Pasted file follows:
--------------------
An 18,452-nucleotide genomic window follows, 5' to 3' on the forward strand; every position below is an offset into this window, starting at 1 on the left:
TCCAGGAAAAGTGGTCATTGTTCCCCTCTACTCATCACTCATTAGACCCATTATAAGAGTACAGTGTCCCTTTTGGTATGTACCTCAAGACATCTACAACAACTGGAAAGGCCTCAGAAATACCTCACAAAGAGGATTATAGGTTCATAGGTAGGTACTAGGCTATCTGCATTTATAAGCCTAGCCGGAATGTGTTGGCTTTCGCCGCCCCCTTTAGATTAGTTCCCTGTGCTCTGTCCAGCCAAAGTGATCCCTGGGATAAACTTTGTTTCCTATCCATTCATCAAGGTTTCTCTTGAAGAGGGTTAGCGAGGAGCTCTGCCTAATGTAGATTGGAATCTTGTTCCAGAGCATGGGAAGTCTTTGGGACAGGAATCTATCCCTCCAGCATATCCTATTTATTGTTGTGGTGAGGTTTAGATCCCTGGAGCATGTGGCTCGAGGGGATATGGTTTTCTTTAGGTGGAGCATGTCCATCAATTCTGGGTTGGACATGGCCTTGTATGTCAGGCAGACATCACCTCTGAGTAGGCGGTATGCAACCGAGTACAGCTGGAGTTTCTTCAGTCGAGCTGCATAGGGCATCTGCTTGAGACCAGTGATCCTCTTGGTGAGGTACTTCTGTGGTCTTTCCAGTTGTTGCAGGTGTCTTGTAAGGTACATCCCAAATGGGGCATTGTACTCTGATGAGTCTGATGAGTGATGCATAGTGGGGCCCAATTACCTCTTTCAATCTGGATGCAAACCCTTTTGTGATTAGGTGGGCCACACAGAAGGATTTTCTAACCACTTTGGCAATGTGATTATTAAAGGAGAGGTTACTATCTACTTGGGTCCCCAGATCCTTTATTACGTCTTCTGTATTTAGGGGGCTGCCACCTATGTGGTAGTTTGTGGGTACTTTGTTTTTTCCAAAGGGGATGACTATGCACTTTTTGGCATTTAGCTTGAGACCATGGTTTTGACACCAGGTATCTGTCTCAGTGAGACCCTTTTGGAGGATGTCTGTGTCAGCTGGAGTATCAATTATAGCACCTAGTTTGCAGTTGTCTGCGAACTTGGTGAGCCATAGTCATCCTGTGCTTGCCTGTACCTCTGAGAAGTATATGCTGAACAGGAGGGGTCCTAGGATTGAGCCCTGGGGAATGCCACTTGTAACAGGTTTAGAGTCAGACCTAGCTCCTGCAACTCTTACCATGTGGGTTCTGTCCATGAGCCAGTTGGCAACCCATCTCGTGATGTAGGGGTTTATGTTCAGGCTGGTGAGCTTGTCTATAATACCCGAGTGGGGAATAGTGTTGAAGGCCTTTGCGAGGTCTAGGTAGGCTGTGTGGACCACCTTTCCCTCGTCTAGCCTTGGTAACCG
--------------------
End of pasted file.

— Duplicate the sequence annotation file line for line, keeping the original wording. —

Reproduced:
An 18,452-nucleotide genomic window follows, 5' to 3' on the forward strand; every position below is an offset into this window, starting at 1 on the left:
TCCAGGAAAAGTGGTCATTGTTCCCCTCTACTCATCACTCATTAGACCCATTATAAGAGTACAGTGTCCCTTTTGGTATGTACCTCAAGACATCTACAACAACTGGAAAGGCCTCAGAAATACCTCACAAAGAGGATTATAGGTTCATAGGTAGGTACTAGGCTATCTGCATTTATAAGCCTAGCCGGAATGTGTTGGCTTTCGCCGCCCCCTTTAGATTAGTTCCCTGTGCTCTGTCCAGCCAAAGTGATCCCTGGGATAAACTTTGTTTCCTATCCATTCATCAAGGTTTCTCTTGAAGAGGGTTAGCGAGGAGCTCTGCCTAATGTAGATTGGAATCTTGTTCCAGAGCATGGGAAGTCTTTGGGACAGGAATCTATCCCTCCAGCATATCCTATTTATTGTTGTGGTGAGGTTTAGATCCCTGGAGCATGTGGCTCGAGGGGATATGGTTTTCTTTAGGTGGAGCATGTCCATCAATTCTGGGTTGGACATGGCCTTGTATGTCAGGCAGACATCACCTCTGAGTAGGCGGTATGCAACCGAGTACAGCTGGAGTTTCTTCAGTCGAGCTGCATAGGGCATCTGCTTGAGACCAGTGATCCTCTTGGTGAGGTACTTCTGTGGTCTTTCCAGTTGTTGCAGGTGTCTTGTAAGGTACATCCCAAATGGGGCATTGTACTCTGATGAGTCTGATGAGTGATGCATAGTGGGGCCCAATTACCTCTTTCAATCTGGATGCAAACCCTTTTGTGATTAGGTGGGCCACACAGAAGGATTTTCTAACCACTTTGGCAATGTGATTATTAAAGGAGAGGTTACTATCTACTTGGGTCCCCAGATCCTTTATTACGTCTTCTGTATTTAGGGGGCTGCCACCTATGTGGTAGTTTGTGGGTACTTTGTTTTTTCCAAAGGGGATGACTATGCACTTTTTGGCATTTAGCTTGAGACCATGGTTTTGACACCAGGTATCTGTCTCAGTGAGACCCTTTTGGAGGATGTCTGTGTCAGCTGGAGTATCAATTATAGCACCTAGTTTGCAGTTGTCTGCGAACTTGGTGAGCCATAGTCATCCTGTGCTTGCCTGTACCTCTGAGAAGTATATGCTGAACAGGAGGGGTCCTAGGATTGAGCCCTGGGGAATGCCACTTGTAACAGGTTTAGAGTCAGACCTAGCTCCTGCAACTCTTACCATGTGGGTTCTGTCCATGAGCCAGTTGGCAACCCATCTCGTGATGTAGGGGTTTATGTTCAGGCTGGTGAGCTTGTCTATAATACCCGAGTGGGGAATAGTGTTGAAGGCCTTTGCGAGGTCTAGGTAGGCTGTGTGGACCACCTTTCCCTCGTCTAGCCTTGGTAACCG